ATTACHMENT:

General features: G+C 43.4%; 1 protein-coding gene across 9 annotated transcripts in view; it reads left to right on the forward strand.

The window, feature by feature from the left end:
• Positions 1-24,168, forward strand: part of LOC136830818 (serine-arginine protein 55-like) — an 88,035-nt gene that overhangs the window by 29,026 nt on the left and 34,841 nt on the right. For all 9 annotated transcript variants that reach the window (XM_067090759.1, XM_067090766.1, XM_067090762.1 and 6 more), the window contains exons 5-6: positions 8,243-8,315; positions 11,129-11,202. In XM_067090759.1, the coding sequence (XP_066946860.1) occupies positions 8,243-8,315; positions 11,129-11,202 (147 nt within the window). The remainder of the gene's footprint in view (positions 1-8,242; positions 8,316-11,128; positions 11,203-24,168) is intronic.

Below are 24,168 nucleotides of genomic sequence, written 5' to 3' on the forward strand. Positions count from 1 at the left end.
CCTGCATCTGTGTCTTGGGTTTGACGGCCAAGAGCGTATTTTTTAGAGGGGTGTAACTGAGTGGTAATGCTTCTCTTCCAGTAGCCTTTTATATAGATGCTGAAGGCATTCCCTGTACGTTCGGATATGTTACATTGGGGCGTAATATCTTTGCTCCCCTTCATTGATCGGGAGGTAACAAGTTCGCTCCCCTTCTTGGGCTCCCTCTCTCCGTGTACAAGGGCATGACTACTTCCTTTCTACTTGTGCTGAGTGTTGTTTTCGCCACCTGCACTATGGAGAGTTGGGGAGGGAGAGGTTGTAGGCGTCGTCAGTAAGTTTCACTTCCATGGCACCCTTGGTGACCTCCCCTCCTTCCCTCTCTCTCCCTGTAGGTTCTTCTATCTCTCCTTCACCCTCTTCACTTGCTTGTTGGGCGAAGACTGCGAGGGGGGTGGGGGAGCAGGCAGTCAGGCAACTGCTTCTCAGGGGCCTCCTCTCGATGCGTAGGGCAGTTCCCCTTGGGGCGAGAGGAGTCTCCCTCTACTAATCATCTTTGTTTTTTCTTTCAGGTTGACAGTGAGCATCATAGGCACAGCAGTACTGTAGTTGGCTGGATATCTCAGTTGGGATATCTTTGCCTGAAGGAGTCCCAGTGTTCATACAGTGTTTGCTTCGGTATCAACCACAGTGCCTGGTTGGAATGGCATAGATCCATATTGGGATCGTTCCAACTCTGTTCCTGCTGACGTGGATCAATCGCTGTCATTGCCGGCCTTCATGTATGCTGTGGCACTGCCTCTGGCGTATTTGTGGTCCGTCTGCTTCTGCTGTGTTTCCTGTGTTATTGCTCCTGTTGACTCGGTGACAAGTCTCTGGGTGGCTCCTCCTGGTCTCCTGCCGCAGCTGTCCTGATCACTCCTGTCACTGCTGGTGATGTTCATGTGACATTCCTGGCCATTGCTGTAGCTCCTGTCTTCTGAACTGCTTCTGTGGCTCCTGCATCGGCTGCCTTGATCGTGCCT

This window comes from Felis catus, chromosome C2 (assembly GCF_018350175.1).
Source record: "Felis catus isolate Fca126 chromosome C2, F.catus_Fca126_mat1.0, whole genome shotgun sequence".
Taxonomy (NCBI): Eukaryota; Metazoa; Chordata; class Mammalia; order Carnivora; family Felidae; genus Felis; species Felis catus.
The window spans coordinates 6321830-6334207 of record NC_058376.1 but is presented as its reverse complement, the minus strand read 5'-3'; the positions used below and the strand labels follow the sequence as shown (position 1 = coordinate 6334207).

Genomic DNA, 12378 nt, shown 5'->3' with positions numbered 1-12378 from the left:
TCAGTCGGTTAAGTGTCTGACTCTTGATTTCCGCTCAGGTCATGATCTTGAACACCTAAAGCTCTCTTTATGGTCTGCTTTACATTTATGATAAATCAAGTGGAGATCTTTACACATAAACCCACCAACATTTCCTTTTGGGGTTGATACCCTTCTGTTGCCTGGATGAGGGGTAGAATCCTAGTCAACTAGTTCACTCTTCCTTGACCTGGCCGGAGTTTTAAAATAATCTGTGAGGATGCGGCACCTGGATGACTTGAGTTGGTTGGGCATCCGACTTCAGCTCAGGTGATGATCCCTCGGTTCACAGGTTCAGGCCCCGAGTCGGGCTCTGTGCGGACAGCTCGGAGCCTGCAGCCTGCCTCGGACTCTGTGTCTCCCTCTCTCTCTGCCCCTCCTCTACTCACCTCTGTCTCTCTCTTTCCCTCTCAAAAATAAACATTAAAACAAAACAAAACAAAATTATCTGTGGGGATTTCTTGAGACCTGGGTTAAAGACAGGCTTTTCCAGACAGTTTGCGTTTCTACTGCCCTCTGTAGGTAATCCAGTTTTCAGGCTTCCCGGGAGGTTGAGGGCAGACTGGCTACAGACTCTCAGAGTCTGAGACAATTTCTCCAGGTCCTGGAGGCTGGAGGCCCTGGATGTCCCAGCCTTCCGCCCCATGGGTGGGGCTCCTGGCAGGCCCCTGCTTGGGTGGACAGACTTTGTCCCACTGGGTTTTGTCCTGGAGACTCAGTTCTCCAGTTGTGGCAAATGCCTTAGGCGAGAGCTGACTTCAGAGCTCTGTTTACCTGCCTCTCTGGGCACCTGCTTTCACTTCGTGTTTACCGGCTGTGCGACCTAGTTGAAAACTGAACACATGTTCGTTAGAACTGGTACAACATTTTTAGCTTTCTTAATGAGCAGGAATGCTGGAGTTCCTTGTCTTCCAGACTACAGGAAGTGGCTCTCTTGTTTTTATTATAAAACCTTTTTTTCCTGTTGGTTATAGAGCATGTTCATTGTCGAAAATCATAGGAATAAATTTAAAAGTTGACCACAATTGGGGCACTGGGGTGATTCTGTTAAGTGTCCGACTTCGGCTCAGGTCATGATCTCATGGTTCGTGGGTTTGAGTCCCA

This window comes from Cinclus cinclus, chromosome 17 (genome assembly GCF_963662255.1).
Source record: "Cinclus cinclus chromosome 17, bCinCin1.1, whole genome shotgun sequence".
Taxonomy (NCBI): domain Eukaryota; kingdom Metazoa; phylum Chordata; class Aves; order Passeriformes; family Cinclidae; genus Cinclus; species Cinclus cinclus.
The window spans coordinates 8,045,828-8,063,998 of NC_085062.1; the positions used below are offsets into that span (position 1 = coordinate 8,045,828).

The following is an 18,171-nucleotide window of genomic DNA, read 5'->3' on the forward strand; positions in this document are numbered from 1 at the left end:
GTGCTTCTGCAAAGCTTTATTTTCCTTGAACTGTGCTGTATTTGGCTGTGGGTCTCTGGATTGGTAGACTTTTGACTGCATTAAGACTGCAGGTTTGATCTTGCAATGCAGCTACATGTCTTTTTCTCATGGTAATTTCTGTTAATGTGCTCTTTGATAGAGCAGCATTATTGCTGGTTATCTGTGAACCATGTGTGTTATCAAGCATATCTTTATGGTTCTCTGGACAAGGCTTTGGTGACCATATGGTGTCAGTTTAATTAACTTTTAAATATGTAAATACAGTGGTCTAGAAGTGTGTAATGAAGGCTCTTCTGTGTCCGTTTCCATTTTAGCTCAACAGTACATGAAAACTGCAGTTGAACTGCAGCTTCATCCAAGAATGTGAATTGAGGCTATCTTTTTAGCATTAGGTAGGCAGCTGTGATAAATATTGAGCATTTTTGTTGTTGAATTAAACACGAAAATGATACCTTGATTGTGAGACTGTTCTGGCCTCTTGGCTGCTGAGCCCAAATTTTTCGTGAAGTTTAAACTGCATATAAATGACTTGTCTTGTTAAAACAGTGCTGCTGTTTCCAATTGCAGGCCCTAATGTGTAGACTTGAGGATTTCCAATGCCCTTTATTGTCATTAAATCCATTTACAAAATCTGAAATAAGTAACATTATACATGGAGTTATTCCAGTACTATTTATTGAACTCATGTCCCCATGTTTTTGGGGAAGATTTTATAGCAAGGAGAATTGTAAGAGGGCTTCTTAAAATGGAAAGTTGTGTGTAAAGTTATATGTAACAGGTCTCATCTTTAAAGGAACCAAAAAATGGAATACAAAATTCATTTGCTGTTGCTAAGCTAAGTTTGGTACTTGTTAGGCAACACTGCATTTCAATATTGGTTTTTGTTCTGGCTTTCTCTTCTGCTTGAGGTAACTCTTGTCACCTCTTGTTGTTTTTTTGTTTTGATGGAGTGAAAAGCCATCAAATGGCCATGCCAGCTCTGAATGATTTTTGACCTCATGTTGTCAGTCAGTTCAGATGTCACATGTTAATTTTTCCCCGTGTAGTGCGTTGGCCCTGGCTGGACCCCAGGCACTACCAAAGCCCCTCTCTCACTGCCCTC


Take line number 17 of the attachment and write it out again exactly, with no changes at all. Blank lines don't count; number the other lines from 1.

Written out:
GTGCTTCTGCAAAGCTTTATTTTCCTTGAACTGTGCTGTATTTGGCTGTGGGTCTCTGGATTGGTAGACTTTTGACTGCATTAAGACTGCAGGTTTGATCTTGCAATGCAGCTACATGTCTTTTTCTCATGGTAATTTCTGTTAATGTGCTCTTTGATAGAGCAGCATTATTGCTGGTTATCTGTGAACCATGTGTGTTATCAAGCATATCTTTATGGTTCTCTGGACAAGGCTTTGGTGACCATATGGTGTCAGTTTAATTAACTTTTAAATATGTAAATACAGTGGTCTAGAAGTGTGTAATGAAGGCTCTTCTGTGTCCGTTTCCATTTTAGCTCAACAGTACATGAAAACTGCAGTTGAACTGCAGCTTCATCCAAGAATGTGAATTGAGGCTATCTTTTTAGCATTAGGTAGGCAGCTGTGATAAATATTGAGCATTTTTGTTGTTGAATTAAACACGAAAATGATACCTTGATTGTGAGACTGTTCTGGCCTCTTGGCTGCTGAGCCCAAATTTTTCGTGAAGTTTAAACTGCATATAAATGACTTGTCTTGTTAAAACAGTGCTGCTGTTTCCAATTGCAGGCCCTAATGTGTAGACTTGAGGATTTCCAATGCCCTTTATTGTCATTAAATCCATTTACAAAATCTGAAATAAGTAACATTATACATGGAGTTATTCCAGTACTATTTATTGAACTCATGTCCCCATGTTTTTGGGGAAGATTTTATAGCAAGGAGAATTGTAAGAGGGCTTCTTAAAATGGAAAGTTGTGTGTAAAGTTATATGTAACAGGTCTCATCTTTAAAGGAACCAAAAAATGGAATACAAAATTCATTTGCTGTTGCTAAGCTAAGTTTGGTACTTGTTAGGCAACACTGCATTTCAATATTGGTTTTTGTTCTGGCTTTCTCTTCTGCTTGAGGTAACTCTTGTCACCTCTTGTTGTTTTTTTGTTTTGATGGAGTGAAAAGCCATCAAATGGCCATGCCAGCTCTGAATGATTTTTGACCTCATGTTGTCAGTCAGTTCAGATGTCACATGTTAATTTTTCCCCGTGTAGTGCGTTGGCCCTGGCTGGACCCCAGGCACTACCAAAGCCCCTCTCTCACTGCCCTC